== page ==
Overall, the ? ndings were consistent with our hypotheses and supported the idea that LMX is an important factor in evoking need satisfaction, which, in turn, facilitates autonomous motivation and positive work-related outcomes. As predicted by Hypothesis 1, the employee’s perception of the quality of the leader-member exchange was positively related to the satisfaction of psychological needs of competence, autonomy, and relatedness. Hypothesis 2a and 2b were both supported as competence and autonomy were both positively related to autonomous motivation.
However, Hypothesis 2c was not supported as relatedness was not signi? cantly related to autonomous motivation. Consistent with Hypothesis 3, autonomous motivation had positive relationships with job satisfaction, affective commitment, and subjective vitality. There were also a few direct positive relationships between the need satisfaction variables and outcomes. LMX was directly and positively related to job satisfaction, but not to organizational commitment or vitality. Although we cannot establish causality, our ? dings suggest that the employee’s perception of a high-quality relationship with the manager ful? lls the employee’s needs for competence, autonomy, and relatedness. Increases in the ful? llment of autonomy and competence needs may result in increases in autonomous motivation, which, in turn, leads to higher levels of job satisfaction, affective organizational commitment, and subjective vitality. In contrast, employees who have low-quality relationships with their managers may experience less need satisfaction and autonomous motivation, and consequently have less favorable outcomes.
The positive relationships between LMX and satisfaction of the employee’s needs for competence, autonomy, and relatedness suggest that the quality of the employee’s rela? tionship with the leader in? uences need ful? llment (Gagne ? 2003; Gagne and Deci 2005; Otis and Pelletier 2005; Richer and Vallerand 1995; Van den Broeck et al. 2008a). As described earlier, employees who reported low-quality relationships may have experienced impersonal, contractual relationships that offered limited opportunities for satisfaction of psychological needs. Leaders and employees may simply have ful? lled the requirements of their roles.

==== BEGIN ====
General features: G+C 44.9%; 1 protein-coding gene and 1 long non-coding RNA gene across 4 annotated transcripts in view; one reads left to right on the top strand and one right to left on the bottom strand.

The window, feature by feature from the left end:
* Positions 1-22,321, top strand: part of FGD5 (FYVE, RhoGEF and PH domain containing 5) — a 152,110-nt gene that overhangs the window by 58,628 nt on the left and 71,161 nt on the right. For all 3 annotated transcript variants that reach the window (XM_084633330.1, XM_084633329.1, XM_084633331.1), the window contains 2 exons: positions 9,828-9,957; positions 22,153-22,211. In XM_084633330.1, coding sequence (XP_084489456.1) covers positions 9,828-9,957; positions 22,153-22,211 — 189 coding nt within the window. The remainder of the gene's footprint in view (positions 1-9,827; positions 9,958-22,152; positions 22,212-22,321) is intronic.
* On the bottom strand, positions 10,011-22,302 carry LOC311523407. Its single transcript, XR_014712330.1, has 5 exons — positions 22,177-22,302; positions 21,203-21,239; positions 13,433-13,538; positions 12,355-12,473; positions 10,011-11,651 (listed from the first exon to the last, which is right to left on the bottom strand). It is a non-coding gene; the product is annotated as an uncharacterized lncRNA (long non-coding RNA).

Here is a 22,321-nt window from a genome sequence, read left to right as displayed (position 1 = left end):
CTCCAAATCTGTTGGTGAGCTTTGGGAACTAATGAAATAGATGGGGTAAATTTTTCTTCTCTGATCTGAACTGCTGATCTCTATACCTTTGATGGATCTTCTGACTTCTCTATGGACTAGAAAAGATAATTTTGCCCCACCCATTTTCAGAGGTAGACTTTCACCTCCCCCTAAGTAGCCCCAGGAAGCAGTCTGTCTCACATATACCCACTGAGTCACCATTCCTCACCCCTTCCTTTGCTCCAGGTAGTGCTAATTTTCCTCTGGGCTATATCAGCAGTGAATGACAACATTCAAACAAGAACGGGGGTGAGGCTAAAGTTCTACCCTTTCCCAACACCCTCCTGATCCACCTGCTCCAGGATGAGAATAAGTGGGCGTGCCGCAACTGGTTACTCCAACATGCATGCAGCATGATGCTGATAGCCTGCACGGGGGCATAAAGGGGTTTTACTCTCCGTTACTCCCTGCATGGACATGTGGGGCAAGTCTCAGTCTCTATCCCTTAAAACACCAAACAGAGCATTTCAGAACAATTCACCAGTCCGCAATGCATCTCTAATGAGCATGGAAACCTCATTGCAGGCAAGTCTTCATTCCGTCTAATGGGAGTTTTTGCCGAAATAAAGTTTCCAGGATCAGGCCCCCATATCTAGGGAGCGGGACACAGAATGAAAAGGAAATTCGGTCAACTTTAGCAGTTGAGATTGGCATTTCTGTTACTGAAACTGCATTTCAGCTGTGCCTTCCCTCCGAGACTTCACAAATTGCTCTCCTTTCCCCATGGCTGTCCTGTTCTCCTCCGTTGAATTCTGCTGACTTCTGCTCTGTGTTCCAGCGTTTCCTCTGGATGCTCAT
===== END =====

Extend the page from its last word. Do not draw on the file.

Consequently, employees may have had few chances to establish a sense of connection and relatedness with the leader, build competence through the completion of challenging tasks, or experience autonomy by choosing or ‘‘personally owning’’ tasks. In contrast, high-quality exchanges may have been characterized by mutual in? uence, support, and informationsharing (Graen and Uhl-Bien 1995). Employees who reported such relationships may have worked closely with their leaders and had access to those leaders’ social networks (Sparrowe and Liden 2005), creating a sense of belonging and connection.
They also may have received varied and challenging assignments, performance feedback, and development opportunities that allowed them to build feelings of competence. Their leaders may have provided them with opportunities to choose their assignments and make meaningful choices and decisions, resulting in feelings of autonomy (Erdogan and Enders 2007; Henderson et al. 2008). With respect to the relationships between the need satisfaction variables and autonomous motivation, our ? ndings suggest that satisfaction of autonomy and competence needs is more important for motivation than satisfaction of relatedness needs.